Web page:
The performance by the AAM and chorus under the guiding hand of Robert Howarth at the harpsichord was excellent I think. Of the soloists we, (BUD wasn’t going to be allowed to miss this one), were most taken with Thomas Hobbes (tenor) and Louise Alder (soprano) but it almost seems churlish to say so. The twenty strong choir was on top form and the AAM (which is made up of some of the finest period music interpreters anyone) was magnificent.

Now you will find smartarses who reject this way of performing the Vespers – several voices to a part, two tenors and two sopranos, step out soloists, “echo’ effects meaning soloists whizzing around the building and so on – but trust me, they can safely be ignored. A perfect Vespers might need a Cathedral and candlelight rather than the Barbican stage but the music is just so amazing that I strongly recommend that you just add this to your bucket list and get on with ticking off. I cast iron guarantee you won’t regret it.

 

 

 

 

 

Murray Perahia at the Barbican Hall review ***

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Murray Perahia

Barbican Hall, 11th June 2017

  • J S Bach – French Suite No 6 in E major, BWV 817
  • Schubert – 4 Impromptus Op 142, D 935
  • Mozart – Rondo in A minor, K 511
  • Beethoven -Sonata No 32 in C minor, Op 111

Murray Perahia is a great pianist. No doubt about that. And I am always keen to hear his Beethoven interpretations. However the last few concerts I have seen in London from him have been a mixed bag. The solo recital this time last year was a little underwhelming with a fine Mozart A minor sonata offset by a curiously underpowered Hammerklavier. In contrast his Beethoven Piano Concertos 2 and 4 earlier this year, with the Academy of St Martins in the Fields which he also directed, were marvellous. Another performance of PC No 4 under the mighty Bernard Haitink’s baton was also sensational.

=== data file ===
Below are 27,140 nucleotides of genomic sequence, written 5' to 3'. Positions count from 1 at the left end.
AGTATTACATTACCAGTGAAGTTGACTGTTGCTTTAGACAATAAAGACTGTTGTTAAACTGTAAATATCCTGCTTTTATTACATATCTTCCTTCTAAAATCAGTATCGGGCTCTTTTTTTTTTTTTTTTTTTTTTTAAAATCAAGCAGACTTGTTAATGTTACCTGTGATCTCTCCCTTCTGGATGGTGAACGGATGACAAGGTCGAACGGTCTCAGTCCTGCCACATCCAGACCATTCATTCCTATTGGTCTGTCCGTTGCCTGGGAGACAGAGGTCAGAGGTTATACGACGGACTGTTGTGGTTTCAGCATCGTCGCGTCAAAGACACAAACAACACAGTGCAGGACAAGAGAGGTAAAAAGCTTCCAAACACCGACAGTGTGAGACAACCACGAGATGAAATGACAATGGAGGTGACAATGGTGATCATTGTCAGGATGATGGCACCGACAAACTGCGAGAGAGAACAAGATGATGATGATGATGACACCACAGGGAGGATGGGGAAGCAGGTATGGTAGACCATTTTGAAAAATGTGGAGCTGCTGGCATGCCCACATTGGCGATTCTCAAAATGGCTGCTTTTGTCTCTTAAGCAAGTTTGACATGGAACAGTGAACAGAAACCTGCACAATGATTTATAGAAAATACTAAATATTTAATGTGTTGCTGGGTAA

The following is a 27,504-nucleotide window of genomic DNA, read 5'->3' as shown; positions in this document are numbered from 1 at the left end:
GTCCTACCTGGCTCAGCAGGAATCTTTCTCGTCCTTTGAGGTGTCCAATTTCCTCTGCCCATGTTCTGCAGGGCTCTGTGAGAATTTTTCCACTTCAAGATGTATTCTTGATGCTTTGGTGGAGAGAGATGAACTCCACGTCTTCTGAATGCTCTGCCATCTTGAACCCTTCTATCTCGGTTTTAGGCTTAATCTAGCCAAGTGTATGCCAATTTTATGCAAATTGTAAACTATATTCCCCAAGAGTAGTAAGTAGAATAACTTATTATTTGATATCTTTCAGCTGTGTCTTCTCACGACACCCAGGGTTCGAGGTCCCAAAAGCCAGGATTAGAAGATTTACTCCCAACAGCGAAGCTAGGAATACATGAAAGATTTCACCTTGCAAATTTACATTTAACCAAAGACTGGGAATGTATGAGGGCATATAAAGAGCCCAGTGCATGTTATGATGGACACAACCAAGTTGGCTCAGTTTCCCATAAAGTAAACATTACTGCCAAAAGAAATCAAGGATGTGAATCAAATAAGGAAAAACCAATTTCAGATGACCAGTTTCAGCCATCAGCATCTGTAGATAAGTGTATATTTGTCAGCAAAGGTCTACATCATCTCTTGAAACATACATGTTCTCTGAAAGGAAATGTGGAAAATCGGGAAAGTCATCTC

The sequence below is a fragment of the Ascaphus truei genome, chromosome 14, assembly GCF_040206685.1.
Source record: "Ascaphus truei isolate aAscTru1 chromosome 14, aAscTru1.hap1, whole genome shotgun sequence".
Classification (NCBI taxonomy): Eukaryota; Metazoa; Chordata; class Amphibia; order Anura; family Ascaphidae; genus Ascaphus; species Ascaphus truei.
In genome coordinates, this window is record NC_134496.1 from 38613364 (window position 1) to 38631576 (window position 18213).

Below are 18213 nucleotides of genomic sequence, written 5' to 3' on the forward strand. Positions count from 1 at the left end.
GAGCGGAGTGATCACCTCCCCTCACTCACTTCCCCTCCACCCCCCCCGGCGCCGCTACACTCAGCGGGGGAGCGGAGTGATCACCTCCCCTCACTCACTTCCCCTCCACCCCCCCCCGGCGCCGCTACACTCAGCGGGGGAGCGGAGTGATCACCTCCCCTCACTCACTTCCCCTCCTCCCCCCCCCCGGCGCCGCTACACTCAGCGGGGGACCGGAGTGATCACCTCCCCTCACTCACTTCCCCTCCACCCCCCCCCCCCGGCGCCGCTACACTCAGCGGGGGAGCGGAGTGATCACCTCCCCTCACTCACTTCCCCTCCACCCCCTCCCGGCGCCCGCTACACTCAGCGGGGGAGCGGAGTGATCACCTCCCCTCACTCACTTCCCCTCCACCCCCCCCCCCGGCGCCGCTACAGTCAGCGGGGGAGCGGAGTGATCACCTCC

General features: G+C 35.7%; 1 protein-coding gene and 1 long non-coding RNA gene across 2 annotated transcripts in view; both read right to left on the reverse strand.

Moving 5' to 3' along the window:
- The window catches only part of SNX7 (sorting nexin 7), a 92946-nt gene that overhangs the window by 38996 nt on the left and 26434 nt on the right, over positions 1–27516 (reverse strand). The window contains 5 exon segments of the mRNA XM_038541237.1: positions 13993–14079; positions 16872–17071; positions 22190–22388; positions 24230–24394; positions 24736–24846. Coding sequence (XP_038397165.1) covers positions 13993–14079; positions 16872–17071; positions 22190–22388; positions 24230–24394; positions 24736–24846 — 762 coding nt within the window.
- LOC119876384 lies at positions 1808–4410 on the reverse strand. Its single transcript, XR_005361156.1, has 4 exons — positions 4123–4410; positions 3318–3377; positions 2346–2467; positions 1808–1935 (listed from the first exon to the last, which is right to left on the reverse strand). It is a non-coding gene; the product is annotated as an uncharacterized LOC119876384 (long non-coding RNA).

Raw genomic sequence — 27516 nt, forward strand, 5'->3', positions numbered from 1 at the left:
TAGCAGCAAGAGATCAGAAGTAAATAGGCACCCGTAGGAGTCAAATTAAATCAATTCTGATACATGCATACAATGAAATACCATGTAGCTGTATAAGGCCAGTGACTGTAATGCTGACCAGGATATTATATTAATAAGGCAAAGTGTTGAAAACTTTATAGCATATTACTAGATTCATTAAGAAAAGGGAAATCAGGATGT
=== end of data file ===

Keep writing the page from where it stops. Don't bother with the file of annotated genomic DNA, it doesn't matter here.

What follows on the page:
In this concert we had a similarly puzzling evening. The Bach was the best of the bunch, played with great clarity and musicality and with that lovely counterpoint revealed in all its perky glory. I won’t comment on the Schubert – I just don’t really get on with it – but the audience was clearly persuaded. I didn’t know the mournful Mozart Rondo but this was a compelling rendition so I will need to check it out.

The Beethoven, his final sonata, with its curious structure and strange, ethereal musings, took a bit of time to get going. Mr Perahia’s treatment of the Maestoso opening of the first movement was more deliberate than the recordings I know (Pollini and Paul Lewis are my favourites) but by the time we reached the fugal development, which uses the whole keyboard, it was back in the groove. The longer second movement, with its six variations largely in C major, was much more convincing and here I got lost in the beauty of Beethoven’s music. The movement is near 20 minutes in total but always seems timeless to me.

So a fine evening of solo piano music but not quite as engrossing as I had hoped.